Definition - What does Galvanic-Induced Failure mean?
Galvanic-induced failure is corrosion damage or failure induced by galvanic coupling.
This is an aggressive and localized form of corrosion due to electrochemical reactions often found between two or more dissimilar metals in an electrically conductive environment. It is usually associated with black steel anodes and brass or copper cathodes.
In this type of failure, a metal with a lower electrochemical potential is the cathode in a connection and remains unchanged. A metal with a higher potential is the anode and corrodes.
Galvanic-induced failure is also known as galvanic corrosion.
Corrosionpedia explains Galvanic-Induced Failure
Galvanic-induced failure can occur when different metals are joined together, and are greatly dependent on existing corrosion conditions and the piping system involved. It is more frequent in open condenser water and process water systems than chilled water or fire protection systems. It is most prevalent where corrosion activity is already high, and can produce widespread failures and total pipe separations. A connection in piping systems between copper and low-carbon steel results in steel corroding many times faster than steel alone.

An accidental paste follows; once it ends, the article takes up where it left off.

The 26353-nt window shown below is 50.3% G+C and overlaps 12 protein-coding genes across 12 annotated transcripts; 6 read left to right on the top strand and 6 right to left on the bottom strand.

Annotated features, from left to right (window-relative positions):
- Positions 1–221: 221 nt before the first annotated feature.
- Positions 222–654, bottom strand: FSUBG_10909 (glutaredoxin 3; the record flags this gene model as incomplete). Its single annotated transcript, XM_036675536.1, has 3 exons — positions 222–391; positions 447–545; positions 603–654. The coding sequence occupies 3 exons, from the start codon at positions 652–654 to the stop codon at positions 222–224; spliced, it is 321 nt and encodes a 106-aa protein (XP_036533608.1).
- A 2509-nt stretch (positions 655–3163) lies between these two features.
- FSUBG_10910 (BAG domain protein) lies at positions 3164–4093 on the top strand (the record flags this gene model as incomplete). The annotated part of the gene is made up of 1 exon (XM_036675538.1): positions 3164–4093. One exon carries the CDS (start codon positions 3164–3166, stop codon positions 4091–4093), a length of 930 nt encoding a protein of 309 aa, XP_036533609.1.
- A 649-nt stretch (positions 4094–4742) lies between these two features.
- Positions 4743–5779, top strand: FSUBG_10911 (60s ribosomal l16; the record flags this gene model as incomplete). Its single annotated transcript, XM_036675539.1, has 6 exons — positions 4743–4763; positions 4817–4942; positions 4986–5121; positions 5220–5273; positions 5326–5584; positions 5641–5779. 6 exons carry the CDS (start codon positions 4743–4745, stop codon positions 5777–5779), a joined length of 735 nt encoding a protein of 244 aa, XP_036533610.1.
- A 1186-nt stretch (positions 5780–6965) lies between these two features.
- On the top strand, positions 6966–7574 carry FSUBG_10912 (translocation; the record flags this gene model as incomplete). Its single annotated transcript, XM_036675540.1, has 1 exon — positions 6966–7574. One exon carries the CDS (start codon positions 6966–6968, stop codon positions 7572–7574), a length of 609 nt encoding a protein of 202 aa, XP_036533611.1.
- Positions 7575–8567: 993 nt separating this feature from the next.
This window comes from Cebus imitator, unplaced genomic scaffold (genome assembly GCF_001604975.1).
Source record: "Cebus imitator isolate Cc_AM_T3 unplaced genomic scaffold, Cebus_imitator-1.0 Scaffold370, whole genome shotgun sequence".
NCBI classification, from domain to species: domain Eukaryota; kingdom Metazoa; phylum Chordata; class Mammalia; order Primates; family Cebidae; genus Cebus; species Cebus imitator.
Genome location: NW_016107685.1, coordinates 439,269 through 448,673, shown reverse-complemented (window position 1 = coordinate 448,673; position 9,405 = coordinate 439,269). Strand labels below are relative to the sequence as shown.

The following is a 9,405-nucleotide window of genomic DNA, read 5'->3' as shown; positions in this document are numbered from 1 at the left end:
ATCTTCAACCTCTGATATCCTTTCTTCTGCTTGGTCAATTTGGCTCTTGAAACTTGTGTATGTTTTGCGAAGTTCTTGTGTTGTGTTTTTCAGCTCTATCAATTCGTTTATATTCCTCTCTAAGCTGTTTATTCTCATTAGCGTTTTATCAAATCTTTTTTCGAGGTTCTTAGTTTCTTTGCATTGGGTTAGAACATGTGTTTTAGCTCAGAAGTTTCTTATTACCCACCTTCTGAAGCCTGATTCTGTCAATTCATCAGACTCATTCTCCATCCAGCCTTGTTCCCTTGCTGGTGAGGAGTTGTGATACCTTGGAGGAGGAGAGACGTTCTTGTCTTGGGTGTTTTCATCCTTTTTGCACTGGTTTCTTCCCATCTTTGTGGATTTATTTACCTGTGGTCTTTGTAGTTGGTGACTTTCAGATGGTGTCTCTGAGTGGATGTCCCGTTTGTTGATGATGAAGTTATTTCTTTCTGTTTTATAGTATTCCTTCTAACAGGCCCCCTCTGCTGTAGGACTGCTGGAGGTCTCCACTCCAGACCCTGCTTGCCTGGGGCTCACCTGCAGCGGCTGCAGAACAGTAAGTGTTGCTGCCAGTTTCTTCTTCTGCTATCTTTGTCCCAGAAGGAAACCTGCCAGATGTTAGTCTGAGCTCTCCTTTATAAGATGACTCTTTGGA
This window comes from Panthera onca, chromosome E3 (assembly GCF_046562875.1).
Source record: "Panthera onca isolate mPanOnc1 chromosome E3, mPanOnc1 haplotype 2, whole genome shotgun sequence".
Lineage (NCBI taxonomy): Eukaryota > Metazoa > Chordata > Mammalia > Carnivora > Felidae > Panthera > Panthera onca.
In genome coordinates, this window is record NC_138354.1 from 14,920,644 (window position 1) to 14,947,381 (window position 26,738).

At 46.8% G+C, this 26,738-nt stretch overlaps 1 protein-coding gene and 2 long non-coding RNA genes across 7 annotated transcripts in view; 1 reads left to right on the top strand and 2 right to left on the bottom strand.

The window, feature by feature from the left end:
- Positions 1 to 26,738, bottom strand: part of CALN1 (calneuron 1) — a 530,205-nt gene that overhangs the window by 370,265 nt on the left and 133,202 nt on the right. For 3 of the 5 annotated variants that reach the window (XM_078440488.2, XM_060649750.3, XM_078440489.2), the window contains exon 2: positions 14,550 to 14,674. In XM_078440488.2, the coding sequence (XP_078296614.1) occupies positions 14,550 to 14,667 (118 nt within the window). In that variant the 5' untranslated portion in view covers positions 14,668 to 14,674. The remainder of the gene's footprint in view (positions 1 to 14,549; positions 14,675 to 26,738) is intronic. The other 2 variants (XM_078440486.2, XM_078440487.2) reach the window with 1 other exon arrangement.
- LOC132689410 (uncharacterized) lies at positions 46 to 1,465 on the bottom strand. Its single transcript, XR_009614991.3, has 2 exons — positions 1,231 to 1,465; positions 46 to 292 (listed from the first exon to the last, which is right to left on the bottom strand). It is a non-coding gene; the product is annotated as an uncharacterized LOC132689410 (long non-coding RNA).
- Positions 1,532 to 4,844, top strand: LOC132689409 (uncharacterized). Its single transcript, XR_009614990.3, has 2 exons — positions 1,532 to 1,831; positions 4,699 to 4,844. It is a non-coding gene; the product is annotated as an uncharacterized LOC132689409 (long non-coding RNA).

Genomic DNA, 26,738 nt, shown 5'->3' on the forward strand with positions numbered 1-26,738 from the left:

This type of failure commonly occurs between carbon steel pipes joined to a brass valve, with the most serious examples found at galvanized steel-to-brass valve connections. A bluish-green deposit at the valve and lack of leakage at its opposite steel-to-steel connection provides confirmation that a galvanic condition exists.
Connecting pipes of various materials causes difference in electrode potential, leading to galvanic corrosion and serious damage of pipes, valves and other equipment in the system. Systems deteriorate particularly quickly in cases such as:
- Water with free ions (like seawater)
- Acids or bases
- High temperatures
- Elevated oxygen
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